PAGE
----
• Chapter253 Section 44 will have added the “definition for “Remove,” or “Removal,” the controlled dismantlement or breaching of a dam to the extent that water is not impounded or diverted by the dam and fish passage is no longer impeded and which is dismantled in compliance with applicable laws and regulations of the commonwealth; provided, that a minimal degree of impoundment needed to retain wetlands and open water conditions may be allowed following controlled dismantlement or breaching of a dam, while removing any impediment to fish passage or alleviating threats to safety or property.”
• Chapter 40 Section 39M will establish a Sustainable Water Resources Fund:
“Notwithstanding any general or special law to the contrary, a city, town, board of water or sewer commissioners, officers performing like duties, or water or sewer district may collect a reasonable fee to be used exclusively to offset and remedy impacts of water withdrawals, sewering, or impairment of recharge of groundwater on the natural environment through depletion of ground or surface waters, and to sustain the quantity, quality and ecological integrity of waters of the commonwealth. Such measures for water return or water loss prevention shall include without limitation, local recharge of stormwater and wastewater, reuse of water, removal of infiltration and inflow, water savings achieved by retrofitting existing development with low impact development methods or water-saving devices, dam removal and land acquisition only for 1) wellhead protection of a public water supply or 2) for siting a decentralized wastewater treatment facility.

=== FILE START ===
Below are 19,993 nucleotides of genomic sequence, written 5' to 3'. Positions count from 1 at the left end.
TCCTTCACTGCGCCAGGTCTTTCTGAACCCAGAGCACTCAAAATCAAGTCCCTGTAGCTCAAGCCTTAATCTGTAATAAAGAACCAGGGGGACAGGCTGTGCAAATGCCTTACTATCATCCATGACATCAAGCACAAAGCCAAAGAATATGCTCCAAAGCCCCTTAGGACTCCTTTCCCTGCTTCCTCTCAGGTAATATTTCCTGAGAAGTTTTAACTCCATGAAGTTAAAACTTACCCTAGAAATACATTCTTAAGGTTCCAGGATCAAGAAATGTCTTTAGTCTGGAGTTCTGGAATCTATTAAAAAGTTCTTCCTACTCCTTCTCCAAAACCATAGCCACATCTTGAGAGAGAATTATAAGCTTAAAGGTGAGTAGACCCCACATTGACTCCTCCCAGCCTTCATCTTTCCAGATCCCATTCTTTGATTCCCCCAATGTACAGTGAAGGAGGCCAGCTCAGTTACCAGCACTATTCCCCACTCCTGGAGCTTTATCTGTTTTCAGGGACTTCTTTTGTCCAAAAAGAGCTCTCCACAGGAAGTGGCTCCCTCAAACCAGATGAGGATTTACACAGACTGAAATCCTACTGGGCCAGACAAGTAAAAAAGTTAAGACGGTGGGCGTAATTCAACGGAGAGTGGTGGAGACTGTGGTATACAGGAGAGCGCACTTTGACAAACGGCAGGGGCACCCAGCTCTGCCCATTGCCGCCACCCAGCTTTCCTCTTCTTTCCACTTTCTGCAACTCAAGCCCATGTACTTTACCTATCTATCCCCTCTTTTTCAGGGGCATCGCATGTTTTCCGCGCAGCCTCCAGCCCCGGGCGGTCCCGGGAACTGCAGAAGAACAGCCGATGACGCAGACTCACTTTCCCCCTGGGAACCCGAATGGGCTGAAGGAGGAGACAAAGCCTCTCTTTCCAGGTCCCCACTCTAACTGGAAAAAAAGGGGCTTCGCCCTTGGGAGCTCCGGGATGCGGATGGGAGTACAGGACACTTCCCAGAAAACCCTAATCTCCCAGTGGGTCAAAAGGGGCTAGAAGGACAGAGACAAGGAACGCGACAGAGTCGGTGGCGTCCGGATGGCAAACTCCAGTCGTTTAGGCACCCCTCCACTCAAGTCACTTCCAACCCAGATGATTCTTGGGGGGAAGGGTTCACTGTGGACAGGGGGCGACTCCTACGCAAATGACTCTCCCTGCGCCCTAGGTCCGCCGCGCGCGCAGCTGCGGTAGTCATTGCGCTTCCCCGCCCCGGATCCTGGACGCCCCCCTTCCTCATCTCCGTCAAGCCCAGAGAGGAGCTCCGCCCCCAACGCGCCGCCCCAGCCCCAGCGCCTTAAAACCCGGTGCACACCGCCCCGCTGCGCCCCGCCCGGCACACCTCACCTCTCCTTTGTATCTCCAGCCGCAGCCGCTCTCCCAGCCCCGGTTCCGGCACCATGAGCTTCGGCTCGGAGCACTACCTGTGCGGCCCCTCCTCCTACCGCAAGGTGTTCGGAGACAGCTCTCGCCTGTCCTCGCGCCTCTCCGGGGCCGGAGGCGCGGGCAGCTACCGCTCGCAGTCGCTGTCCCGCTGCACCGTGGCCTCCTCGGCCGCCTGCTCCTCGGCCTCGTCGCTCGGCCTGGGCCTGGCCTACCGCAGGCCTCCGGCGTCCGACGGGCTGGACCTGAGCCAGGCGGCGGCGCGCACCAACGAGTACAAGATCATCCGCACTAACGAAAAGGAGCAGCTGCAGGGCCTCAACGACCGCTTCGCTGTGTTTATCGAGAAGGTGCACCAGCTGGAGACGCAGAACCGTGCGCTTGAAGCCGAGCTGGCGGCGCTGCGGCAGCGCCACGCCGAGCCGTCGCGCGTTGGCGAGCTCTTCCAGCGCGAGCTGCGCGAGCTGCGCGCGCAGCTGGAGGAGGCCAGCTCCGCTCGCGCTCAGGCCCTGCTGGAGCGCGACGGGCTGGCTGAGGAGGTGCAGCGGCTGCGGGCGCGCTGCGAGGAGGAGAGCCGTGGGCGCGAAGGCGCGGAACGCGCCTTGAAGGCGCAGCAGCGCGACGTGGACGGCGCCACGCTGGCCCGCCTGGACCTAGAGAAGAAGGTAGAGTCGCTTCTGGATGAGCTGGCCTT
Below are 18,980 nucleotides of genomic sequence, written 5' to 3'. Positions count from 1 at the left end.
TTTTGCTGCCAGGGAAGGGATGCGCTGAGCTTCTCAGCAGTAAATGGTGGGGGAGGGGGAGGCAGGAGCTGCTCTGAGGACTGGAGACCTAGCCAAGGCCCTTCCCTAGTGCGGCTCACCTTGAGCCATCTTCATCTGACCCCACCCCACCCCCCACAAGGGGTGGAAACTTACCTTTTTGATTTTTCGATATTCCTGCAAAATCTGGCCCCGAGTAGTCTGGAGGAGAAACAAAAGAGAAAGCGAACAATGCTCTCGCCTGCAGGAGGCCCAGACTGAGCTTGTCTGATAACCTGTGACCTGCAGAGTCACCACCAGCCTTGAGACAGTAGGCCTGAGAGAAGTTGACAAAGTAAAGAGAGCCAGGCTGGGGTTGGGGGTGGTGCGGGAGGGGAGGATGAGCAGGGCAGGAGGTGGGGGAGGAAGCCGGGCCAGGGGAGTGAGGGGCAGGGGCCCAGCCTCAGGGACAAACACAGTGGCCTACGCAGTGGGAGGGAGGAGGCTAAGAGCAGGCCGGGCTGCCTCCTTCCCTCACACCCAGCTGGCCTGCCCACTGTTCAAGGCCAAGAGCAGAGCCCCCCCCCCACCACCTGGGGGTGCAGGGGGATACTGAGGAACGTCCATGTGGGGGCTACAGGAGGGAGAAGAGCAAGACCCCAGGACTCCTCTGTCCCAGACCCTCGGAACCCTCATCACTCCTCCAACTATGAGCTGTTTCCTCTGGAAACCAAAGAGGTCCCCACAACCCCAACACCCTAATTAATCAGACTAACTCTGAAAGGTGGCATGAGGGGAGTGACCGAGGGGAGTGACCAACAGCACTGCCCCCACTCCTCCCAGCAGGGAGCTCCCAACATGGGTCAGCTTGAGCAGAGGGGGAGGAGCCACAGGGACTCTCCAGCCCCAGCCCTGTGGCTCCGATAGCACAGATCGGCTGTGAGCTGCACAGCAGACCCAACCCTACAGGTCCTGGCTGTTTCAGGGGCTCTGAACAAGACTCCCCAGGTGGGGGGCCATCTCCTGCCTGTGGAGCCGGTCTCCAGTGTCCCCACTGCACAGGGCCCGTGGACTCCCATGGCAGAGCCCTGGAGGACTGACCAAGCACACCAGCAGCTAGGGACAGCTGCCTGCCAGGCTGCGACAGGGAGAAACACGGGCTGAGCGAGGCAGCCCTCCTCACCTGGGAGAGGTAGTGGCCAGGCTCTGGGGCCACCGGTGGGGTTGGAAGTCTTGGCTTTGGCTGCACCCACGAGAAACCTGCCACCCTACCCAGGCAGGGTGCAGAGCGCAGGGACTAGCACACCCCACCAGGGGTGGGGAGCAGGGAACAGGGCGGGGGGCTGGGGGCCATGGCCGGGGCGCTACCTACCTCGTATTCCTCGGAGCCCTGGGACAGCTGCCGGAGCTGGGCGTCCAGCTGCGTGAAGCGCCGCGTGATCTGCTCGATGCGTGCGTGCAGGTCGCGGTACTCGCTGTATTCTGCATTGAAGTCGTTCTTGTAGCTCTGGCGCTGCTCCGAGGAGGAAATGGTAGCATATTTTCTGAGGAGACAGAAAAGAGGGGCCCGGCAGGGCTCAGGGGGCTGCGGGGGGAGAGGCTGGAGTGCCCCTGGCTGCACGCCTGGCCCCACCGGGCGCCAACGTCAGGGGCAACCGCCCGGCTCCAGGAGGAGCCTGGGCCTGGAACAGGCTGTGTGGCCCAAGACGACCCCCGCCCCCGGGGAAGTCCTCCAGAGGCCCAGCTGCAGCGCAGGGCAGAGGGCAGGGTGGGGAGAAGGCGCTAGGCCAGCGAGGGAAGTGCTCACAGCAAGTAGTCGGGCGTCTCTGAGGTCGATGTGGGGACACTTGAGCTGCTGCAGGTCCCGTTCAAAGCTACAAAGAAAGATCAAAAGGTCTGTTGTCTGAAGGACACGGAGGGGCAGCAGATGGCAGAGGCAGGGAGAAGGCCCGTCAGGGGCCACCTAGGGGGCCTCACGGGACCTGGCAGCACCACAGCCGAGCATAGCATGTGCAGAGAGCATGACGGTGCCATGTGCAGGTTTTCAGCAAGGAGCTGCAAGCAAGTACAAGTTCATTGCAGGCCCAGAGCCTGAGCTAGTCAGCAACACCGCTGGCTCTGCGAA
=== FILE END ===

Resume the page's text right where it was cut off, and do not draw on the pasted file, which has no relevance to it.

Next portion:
The fee, which may be based on retaining within the basin or saving at least one gallon, but no more than ten gallons, for every gallon of increased water or sewer demand, or net impairment of recharge shall be assessed in a fair and equitable manner, and separate uniform fees may be established for residential and commercial uses.
All such fees shall be deposited in a separate account classified as a "Sustainable Water Resource Fund."